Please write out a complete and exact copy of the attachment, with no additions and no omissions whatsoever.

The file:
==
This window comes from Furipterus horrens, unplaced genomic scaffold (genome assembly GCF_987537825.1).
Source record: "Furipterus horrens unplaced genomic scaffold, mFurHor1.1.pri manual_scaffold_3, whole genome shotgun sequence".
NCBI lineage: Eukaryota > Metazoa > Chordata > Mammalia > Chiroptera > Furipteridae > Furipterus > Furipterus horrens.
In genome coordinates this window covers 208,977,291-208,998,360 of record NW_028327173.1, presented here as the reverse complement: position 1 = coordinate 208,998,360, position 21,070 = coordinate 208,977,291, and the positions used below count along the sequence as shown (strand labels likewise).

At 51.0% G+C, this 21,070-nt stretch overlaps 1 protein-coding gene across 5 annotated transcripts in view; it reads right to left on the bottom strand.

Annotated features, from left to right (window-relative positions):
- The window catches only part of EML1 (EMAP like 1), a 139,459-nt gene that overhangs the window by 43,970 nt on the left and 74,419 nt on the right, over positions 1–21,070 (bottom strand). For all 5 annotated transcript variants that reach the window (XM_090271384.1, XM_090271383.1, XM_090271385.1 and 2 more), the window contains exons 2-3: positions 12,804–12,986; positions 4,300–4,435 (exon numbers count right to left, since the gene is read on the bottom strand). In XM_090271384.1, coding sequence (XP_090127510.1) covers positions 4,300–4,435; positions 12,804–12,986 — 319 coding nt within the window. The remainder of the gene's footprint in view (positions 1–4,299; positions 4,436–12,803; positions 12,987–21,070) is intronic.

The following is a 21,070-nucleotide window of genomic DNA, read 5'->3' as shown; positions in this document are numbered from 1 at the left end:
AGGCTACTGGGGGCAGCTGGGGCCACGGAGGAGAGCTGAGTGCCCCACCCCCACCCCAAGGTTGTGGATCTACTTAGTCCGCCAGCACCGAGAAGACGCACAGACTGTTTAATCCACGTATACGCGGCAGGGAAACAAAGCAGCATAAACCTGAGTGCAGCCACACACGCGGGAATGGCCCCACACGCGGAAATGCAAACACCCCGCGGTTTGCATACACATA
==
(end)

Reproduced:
This window comes from Furipterus horrens, unplaced genomic scaffold (genome assembly GCF_987537825.1).
Source record: "Furipterus horrens unplaced genomic scaffold, mFurHor1.1.pri manual_scaffold_3, whole genome shotgun sequence".
NCBI lineage: Eukaryota > Metazoa > Chordata > Mammalia > Chiroptera > Furipteridae > Furipterus > Furipterus horrens.
In genome coordinates this window covers 208,977,291-208,998,360 of record NW_028327173.1, presented here as the reverse complement: position 1 = coordinate 208,998,360, position 21,070 = coordinate 208,977,291, and the positions used below count along the sequence as shown (strand labels likewise).

At 51.0% G+C, this 21,070-nt stretch overlaps 1 protein-coding gene across 5 annotated transcripts in view; it reads right to left on the bottom strand.

Annotated features, from left to right (window-relative positions):
- The window catches only part of EML1 (EMAP like 1), a 139,459-nt gene that overhangs the window by 43,970 nt on the left and 74,419 nt on the right, over positions 1–21,070 (bottom strand). For all 5 annotated transcript variants that reach the window (XM_090271384.1, XM_090271383.1, XM_090271385.1 and 2 more), the window contains exons 2-3: positions 12,804–12,986; positions 4,300–4,435 (exon numbers count right to left, since the gene is read on the bottom strand). In XM_090271384.1, coding sequence (XP_090127510.1) covers positions 4,300–4,435; positions 12,804–12,986 — 319 coding nt within the window. The remainder of the gene's footprint in view (positions 1–4,299; positions 4,436–12,803; positions 12,987–21,070) is intronic.

The following is a 21,070-nucleotide window of genomic DNA, read 5'->3' as shown; positions in this document are numbered from 1 at the left end:
AGGCTACTGGGGGCAGCTGGGGCCACGGAGGAGAGCTGAGTGCCCCACCCCCACCCCAAGGTTGTGGATCTACTTAGTCCGCCAGCACCGAGAAGACGCACAGACTGTTTAATCCACGTATACGCGGCAGGGAAACAAAGCAGCATAAACCTGAGTGCAGCCACACACGCGGGAATGGCCCCACACGCGGAAATGCAAACACCCCGCGGTTTGCATACACATA